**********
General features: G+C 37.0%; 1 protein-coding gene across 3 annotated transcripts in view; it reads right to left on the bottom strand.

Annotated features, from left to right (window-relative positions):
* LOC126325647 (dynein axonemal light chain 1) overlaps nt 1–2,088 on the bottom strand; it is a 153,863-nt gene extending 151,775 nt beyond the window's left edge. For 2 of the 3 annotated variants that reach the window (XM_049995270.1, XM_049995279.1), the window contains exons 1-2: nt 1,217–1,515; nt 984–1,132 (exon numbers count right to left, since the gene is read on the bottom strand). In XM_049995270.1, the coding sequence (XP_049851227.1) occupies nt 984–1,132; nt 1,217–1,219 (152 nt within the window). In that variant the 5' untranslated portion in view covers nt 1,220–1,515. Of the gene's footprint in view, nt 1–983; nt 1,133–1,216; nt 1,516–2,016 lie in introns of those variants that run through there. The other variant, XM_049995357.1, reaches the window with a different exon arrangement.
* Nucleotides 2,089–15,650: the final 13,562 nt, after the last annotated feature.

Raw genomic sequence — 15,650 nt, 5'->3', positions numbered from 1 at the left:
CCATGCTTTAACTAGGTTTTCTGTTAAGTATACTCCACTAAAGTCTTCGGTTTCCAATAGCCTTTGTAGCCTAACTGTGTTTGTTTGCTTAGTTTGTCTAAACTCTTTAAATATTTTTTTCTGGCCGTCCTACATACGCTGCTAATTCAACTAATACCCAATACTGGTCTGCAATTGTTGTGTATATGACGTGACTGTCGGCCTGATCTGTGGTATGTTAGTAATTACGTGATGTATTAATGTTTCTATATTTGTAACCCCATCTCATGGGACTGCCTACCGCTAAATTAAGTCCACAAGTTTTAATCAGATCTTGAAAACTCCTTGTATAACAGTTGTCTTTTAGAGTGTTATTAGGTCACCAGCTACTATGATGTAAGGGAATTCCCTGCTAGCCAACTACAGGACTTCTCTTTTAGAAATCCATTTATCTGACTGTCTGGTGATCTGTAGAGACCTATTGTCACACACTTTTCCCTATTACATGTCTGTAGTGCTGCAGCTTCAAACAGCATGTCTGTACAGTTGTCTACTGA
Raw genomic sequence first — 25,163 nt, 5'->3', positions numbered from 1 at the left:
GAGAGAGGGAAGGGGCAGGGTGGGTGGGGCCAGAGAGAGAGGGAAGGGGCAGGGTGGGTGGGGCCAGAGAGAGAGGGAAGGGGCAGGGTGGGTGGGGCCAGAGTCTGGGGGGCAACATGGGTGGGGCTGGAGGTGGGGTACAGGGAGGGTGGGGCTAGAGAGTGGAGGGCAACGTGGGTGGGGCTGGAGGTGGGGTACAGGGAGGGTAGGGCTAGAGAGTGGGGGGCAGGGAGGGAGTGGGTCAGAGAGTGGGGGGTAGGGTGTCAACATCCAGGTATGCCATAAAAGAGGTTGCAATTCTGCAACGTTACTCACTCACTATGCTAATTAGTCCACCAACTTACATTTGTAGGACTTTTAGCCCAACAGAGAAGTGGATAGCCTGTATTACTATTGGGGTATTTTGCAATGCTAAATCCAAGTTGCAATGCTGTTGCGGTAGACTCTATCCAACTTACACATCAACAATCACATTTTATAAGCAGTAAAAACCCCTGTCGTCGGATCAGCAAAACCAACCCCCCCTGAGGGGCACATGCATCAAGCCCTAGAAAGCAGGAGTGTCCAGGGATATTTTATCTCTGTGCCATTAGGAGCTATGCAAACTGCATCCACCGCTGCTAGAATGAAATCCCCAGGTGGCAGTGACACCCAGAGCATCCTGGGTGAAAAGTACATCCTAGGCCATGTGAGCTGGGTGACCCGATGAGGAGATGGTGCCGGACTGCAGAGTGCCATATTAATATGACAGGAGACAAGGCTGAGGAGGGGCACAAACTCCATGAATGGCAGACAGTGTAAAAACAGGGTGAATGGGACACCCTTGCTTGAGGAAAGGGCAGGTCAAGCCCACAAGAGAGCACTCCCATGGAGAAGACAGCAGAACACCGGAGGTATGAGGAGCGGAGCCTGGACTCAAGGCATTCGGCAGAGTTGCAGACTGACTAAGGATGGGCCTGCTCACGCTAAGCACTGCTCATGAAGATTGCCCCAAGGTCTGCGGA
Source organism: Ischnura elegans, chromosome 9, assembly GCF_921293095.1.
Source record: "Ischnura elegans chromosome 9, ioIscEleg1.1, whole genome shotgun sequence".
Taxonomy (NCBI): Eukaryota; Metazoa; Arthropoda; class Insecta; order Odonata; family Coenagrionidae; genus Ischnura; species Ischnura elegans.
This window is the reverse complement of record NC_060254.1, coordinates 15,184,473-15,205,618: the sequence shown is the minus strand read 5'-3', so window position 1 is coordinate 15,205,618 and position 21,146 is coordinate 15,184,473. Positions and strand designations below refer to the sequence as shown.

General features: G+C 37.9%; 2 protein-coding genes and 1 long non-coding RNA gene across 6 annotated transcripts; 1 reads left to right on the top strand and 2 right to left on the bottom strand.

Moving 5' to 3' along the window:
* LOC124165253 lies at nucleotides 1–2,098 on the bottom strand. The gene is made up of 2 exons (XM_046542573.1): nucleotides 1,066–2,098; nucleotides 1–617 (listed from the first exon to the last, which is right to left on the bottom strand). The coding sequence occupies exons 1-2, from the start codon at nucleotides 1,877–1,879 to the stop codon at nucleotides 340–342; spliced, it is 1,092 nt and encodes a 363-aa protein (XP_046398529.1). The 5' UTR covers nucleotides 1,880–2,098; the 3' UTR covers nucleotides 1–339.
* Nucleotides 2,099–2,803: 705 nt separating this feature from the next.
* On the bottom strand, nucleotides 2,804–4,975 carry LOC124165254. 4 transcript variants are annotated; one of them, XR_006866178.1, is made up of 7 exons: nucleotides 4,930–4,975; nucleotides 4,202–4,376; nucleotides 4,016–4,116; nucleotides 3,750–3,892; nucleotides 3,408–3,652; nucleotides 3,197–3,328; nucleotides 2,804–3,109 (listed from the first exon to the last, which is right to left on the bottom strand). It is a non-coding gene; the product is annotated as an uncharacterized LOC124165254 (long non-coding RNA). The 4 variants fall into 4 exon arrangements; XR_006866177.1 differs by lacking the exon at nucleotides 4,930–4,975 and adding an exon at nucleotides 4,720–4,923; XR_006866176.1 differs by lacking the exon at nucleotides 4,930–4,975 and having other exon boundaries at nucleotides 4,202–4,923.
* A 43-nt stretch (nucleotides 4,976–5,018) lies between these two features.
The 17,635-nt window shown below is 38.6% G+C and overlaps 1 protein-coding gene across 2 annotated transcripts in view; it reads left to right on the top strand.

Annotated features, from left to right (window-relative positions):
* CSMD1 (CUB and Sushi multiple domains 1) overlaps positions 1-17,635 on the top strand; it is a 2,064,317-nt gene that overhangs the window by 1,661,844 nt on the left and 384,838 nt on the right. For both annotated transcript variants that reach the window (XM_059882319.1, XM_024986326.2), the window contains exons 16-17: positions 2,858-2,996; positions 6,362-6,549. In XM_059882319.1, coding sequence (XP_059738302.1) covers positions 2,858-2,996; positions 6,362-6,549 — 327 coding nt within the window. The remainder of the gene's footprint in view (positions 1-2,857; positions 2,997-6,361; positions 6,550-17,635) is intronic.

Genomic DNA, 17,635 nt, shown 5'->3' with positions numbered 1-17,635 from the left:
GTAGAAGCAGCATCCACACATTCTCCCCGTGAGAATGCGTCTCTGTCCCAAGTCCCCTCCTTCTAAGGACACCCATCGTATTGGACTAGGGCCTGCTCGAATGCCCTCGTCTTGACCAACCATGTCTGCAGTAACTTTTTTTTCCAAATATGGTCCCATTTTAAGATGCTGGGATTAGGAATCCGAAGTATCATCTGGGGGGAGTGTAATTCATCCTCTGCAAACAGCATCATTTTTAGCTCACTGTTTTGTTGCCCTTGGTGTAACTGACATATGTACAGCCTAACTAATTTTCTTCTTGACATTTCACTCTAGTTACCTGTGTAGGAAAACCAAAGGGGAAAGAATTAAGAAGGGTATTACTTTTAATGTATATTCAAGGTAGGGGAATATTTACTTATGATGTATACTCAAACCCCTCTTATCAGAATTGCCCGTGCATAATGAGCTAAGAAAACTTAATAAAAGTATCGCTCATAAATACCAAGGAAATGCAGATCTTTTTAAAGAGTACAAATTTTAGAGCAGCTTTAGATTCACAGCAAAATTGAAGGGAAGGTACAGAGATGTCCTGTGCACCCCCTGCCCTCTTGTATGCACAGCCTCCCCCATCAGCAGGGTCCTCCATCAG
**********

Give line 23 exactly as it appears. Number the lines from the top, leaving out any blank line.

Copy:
GTAGAAGCAGCATCCACACATTCTCCCCGTGAGAATGCGTCTCTGTCCCAAGTCCCCTCCTTCTAAGGACACCCATCGTATTGGACTAGGGCCTGCTCGAATGCCCTCGTCTTGACCAACCATGTCTGCAGTAACTTTTTTTTCCAAATATGGTCCCATTTTAAGATGCTGGGATTAGGAATCCGAAGTATCATCTGGGGGGAGTGTAATTCATCCTCTGCAAACAGCATCATTTTTAGCTCACTGTTTTGTTGCCCTTGGTGTAACTGACATATGTACAGCCTAACTAATTTTCTTCTTGACATTTCACTCTAGTTACCTGTGTAGGAAAACCAAAGGGGAAAGAATTAAGAAGGGTATTACTTTTAATGTATATTCAAGGTAGGGGAATATTTACTTATGATGTATACTCAAACCCCTCTTATCAGAATTGCCCGTGCATAATGAGCTAAGAAAACTTAATAAAAGTATCGCTCATAAATACCAAGGAAATGCAGATCTTTTTAAAGAGTACAAATTTTAGAGCAGCTTTAGATTCACAGCAAAATTGAAGGGAAGGTACAGAGATGTCCTGTGCACCCCCTGCCCTCTTGTATGCACAGCCTCCCCCATCAGCAGGGTCCTCCATCAG